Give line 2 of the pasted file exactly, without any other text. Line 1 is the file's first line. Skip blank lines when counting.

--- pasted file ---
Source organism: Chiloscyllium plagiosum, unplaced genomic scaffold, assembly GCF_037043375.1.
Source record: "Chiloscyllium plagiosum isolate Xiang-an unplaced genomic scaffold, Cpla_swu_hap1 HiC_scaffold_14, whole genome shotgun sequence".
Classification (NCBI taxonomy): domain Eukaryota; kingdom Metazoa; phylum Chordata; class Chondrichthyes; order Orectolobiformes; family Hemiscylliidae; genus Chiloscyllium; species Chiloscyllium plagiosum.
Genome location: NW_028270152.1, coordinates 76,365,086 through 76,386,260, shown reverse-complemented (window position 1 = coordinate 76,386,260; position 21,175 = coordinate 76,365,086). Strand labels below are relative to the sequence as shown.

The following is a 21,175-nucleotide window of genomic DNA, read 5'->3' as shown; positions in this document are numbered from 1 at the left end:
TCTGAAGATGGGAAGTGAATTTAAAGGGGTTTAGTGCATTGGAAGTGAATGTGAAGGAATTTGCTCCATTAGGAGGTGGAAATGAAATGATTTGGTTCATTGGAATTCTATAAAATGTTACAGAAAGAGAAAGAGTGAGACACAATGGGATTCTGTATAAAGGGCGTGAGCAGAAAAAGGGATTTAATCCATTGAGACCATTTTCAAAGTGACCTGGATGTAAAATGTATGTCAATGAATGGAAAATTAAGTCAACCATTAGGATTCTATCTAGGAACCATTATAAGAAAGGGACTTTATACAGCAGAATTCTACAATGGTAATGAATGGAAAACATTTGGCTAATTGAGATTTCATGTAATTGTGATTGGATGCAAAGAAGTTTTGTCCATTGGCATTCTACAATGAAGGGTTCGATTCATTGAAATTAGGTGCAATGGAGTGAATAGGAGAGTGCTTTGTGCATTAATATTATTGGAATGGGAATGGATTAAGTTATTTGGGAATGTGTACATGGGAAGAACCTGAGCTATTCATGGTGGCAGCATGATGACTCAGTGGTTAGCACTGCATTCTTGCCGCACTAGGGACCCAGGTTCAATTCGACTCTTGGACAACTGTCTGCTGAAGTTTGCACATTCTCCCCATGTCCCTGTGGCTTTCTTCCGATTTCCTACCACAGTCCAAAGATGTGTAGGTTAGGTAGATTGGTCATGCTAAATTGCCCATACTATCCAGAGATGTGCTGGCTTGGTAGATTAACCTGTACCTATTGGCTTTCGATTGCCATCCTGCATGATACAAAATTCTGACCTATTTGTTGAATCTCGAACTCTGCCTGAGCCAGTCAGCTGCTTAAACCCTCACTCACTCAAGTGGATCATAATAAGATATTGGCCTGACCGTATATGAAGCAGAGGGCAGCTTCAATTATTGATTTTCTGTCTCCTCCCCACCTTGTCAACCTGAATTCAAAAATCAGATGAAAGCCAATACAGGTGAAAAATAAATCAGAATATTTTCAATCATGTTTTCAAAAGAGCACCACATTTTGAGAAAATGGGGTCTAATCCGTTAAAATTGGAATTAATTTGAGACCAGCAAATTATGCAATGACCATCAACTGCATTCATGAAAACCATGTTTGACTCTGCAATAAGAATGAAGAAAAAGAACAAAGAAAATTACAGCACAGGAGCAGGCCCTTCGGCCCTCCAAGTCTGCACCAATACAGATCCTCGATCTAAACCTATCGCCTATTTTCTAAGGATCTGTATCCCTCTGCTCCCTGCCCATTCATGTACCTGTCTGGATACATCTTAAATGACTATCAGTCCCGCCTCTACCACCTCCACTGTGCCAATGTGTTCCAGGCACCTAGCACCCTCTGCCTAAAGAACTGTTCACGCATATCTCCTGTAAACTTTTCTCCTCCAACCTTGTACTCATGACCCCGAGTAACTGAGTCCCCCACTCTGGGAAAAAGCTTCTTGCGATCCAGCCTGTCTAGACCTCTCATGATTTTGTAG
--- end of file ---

Source record: "Chiloscyllium plagiosum isolate Xiang-an unplaced genomic scaffold, Cpla_swu_hap1 HiC_scaffold_14, whole genome shotgun sequence".